Flipping through the Fringe guide, “The Wind Telephone” caught my eye.
The synopsis started off…”A grieving Japanese man builds a phone booth in his garden to talk with his dead cousin…” (hmmm, that stirred up some interesting images). But the last line was the clincher for me: “An exploration of life, loss and spirituality.” (Spiritual stuff fascinates me).
The one person play was written and performed by Edmonton native Adam Keefe.
Adam took to the stage and talked about a triple tragedy which affected the city of Otsuchi, Japan in 2011. The town of 70,000 was hit with an earthquake and tsunami which caused a nuclear meltdown. Fifteen thousand people were killed in the ensuing devastation.
Word got out about the above mentioned fellow’s telephone booth. He had built the booth as a way to deal with his grief.
Some 10,000 people have visited and used the spiritual phone line in the first three years after the tragic events.
Adam’s portrayal of the grieving people talking on the phone with their deceased loved ones was nothing short of amazing. The emotions and tears he shed were very real (and incredibly moving). He even discussed the different stages people go through when losing a loved one.
At the end of the play he offered to speak with anyone who wanted to talk about the play. He also told the audience that if they liked the play to tell their friends (fairly typical banter at the end of most plays), but if they didn’t like the play to “call your friends on a disconnected phone,” (like the one used in the play).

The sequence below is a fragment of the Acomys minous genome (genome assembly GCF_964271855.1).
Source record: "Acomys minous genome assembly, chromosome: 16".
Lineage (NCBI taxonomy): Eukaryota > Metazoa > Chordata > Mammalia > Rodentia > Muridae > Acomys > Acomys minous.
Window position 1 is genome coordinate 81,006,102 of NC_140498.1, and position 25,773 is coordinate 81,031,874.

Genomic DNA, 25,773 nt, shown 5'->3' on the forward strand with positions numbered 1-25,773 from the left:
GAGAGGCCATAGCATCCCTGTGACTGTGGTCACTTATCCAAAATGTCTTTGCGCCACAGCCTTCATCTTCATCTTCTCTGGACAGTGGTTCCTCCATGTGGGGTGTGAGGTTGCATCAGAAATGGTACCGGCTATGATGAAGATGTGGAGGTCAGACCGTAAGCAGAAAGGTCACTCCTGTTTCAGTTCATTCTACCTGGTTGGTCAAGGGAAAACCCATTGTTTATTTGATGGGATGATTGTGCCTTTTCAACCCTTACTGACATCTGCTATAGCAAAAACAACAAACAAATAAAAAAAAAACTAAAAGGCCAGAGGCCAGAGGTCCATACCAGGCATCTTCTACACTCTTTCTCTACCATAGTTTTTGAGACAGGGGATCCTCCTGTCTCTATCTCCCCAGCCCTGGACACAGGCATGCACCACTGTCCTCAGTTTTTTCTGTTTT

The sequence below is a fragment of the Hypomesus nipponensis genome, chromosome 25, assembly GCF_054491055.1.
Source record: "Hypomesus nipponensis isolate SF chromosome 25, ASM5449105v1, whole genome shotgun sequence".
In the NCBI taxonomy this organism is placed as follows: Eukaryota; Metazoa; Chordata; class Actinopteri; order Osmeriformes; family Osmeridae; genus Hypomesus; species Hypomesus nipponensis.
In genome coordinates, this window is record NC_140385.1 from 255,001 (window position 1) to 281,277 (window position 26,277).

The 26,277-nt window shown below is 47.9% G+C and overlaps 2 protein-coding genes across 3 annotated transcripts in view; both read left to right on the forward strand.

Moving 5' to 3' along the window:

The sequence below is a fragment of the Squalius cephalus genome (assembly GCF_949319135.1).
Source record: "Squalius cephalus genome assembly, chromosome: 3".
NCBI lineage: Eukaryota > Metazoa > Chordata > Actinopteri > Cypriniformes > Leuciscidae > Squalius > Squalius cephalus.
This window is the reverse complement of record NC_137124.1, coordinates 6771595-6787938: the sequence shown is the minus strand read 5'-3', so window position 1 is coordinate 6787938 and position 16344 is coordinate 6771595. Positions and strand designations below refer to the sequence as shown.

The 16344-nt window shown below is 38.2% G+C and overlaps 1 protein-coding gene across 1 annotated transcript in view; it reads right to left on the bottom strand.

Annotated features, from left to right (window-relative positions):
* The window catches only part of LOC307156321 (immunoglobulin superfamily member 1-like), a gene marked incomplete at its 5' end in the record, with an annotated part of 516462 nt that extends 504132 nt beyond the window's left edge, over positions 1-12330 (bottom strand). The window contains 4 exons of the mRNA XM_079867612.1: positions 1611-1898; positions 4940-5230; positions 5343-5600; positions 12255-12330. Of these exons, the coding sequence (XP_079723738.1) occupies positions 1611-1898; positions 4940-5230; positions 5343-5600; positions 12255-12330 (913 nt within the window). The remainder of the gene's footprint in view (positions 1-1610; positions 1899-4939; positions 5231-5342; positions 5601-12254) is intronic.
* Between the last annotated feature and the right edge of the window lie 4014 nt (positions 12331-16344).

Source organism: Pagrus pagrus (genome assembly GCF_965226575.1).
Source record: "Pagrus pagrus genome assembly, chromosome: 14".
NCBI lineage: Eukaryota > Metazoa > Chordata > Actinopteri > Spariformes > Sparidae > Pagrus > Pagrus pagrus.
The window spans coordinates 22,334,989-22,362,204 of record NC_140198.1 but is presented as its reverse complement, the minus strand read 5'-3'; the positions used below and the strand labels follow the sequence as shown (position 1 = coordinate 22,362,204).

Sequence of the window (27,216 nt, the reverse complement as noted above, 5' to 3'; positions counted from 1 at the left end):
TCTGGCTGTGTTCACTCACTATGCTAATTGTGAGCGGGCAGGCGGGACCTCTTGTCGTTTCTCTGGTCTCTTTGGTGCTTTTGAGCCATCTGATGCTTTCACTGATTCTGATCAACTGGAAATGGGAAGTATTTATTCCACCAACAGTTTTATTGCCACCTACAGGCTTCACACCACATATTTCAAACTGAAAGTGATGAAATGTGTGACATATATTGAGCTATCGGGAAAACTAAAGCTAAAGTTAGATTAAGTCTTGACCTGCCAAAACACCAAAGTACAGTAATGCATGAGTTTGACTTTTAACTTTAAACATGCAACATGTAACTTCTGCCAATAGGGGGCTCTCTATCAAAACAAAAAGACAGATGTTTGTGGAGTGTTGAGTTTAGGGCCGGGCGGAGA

Well, I enjoyed it so much that I’m not going to use a disconnected phone to tell people about it but through my disconnected computer (attached to wifi of course). The play was not only very well written and acted out but also delivered a very profound message offering very practical advice and help on the grieving process.
Throughout the play I thought I was watching a fictional piece, but when I spoke with Adam after he told me it was based on a true story. I was blown away.
To read about the inspiration for this play, Google “Kaze no denwa” (Japanese for Telephone of the Wind).
Venue 9: Eckhardt Grammatte Hall
(U of W), 515 Portage Avenue)
July 27 @ 4:30pm
July 28 @9:15pm
July 30 @ 2:15pm
All photos by Doug Kretchmer